An Angkoran ruin in Laos

A travel piece on Vat Phou, one of the earliest Angkor temples located Laos.

Vat Phou in Laos, Stuff.co.nz 20111018

Vat Phou temple’s ancient history
Stuff.co.nz, 18 October 2011

In the fifth century, Champasak was thought to be the centre of the Laotian universe. Today it’s a drowsy one-car village clutching the western bank of the Mekong River in southern Laos and home to the tiny Hindu-built Vat Phou, which some archaeologists believe may have been the first Angkor temple ever built.

At a glance, Vat Phou doesn’t seem like the kind of structure that would initiate an empire. A tiny prayer hall at the top of a precarious stone stairway, with two reception halls on the plains below, Vat Phou lacks the jaw-dropping awesomeness of temples in Cambodia’s Angkor Archaeological Park. But as with the Angkor temples, its symbolism is extraordinary.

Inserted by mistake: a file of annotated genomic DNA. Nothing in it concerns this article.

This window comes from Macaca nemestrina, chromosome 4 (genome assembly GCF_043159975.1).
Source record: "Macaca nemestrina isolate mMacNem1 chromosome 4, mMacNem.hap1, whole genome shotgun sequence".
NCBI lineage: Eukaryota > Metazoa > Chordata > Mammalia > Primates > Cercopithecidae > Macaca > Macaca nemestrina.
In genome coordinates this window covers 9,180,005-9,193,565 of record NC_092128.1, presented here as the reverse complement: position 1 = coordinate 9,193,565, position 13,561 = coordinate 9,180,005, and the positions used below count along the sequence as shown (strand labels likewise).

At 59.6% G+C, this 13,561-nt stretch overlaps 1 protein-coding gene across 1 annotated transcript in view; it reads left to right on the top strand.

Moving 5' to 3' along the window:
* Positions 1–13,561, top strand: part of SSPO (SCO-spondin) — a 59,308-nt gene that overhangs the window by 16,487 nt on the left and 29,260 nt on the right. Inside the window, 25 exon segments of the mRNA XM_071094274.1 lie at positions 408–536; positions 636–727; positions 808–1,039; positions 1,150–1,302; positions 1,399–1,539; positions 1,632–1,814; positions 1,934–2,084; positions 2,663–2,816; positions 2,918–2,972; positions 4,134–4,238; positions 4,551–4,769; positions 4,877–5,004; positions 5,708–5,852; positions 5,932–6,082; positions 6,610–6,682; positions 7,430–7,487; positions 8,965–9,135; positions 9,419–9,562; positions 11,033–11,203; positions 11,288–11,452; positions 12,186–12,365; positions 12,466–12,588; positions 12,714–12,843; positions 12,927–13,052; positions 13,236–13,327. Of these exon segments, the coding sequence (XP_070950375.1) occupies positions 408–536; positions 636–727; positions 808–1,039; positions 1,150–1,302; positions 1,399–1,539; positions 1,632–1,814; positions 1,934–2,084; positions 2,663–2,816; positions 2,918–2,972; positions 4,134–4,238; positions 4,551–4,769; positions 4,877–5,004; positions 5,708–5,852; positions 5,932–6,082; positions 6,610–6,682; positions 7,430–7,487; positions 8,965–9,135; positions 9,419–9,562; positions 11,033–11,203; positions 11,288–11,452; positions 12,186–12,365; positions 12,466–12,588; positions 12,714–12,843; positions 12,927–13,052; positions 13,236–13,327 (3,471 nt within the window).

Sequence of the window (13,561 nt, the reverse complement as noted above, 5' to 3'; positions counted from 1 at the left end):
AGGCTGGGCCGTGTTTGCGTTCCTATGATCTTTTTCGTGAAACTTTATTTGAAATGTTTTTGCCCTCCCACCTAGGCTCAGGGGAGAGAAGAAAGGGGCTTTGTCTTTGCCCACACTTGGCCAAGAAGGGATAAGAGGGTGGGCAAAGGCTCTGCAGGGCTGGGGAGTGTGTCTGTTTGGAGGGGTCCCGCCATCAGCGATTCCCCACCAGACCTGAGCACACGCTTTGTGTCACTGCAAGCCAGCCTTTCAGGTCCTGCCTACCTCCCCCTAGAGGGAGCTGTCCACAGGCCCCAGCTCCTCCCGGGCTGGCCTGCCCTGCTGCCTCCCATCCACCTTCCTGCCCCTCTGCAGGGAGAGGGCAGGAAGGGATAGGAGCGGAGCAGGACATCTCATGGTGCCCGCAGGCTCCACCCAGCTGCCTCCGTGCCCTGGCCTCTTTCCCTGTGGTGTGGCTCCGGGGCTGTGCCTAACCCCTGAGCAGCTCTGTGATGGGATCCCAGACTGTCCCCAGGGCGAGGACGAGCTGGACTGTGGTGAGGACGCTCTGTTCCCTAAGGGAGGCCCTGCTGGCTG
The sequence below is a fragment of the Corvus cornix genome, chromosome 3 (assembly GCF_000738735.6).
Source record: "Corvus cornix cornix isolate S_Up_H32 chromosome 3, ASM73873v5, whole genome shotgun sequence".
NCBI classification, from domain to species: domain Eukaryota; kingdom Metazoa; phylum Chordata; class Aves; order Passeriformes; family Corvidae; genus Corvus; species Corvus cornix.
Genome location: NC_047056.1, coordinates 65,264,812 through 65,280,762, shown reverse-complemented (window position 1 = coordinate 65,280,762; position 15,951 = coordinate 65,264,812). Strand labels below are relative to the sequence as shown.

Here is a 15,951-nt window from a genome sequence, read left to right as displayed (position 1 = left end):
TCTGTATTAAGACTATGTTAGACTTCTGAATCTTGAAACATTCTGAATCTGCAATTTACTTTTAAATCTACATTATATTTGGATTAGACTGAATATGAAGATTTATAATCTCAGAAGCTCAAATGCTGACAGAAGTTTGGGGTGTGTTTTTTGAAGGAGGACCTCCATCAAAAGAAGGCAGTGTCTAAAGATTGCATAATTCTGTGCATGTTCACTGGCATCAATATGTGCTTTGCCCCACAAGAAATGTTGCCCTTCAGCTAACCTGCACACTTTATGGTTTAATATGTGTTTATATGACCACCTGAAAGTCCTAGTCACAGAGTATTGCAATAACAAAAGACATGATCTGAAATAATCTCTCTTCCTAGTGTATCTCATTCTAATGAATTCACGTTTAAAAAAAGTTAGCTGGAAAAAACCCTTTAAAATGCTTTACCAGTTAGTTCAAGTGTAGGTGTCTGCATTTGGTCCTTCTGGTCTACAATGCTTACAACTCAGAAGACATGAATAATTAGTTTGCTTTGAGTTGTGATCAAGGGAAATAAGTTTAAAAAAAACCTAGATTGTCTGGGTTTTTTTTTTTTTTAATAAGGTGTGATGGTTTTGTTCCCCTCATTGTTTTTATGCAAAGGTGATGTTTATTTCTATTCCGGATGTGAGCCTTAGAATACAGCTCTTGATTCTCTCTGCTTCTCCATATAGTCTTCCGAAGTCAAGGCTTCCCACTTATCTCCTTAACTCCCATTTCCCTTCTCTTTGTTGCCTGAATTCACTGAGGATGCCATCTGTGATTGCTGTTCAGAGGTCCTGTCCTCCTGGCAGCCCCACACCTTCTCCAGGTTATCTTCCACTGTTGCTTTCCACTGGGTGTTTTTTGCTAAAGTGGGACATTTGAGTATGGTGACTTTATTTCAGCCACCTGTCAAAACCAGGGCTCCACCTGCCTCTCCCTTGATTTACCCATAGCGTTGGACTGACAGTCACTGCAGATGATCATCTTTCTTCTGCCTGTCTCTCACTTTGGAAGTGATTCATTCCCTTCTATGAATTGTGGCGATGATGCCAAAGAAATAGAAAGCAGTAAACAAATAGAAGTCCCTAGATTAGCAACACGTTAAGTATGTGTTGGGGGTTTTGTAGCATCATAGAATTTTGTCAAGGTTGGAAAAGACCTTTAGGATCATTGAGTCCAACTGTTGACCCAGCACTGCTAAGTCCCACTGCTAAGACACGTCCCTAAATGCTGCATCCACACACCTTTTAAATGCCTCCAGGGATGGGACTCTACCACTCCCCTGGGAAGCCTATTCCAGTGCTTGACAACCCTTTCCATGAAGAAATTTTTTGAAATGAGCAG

Tucked under the phallic-shaped mountain peak of Phu Kao – thought to represent Mount Meru, the sacred mountain at the centre of the Hindu cosmology – Vat Phou was worshipped as the embodiment of Shiva. The spring nearby was associated with Shiva’s wife, the goddess Parvati. Water runs underground from Phu Kao’s peak, rising through Parvati. From here, passing a series of barays (man-made dams) and linga (phallic statues), water flows into the Mekong, blessing everything on its journey south.

Full story here.


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Author: Noel Tan

Dr Noel Hidalgo Tan is the Senior Specialist in Archaeology at SEAMEO-SPAFA, the Southeast Asian Regional Centre for Archaelogy and Fine Arts.

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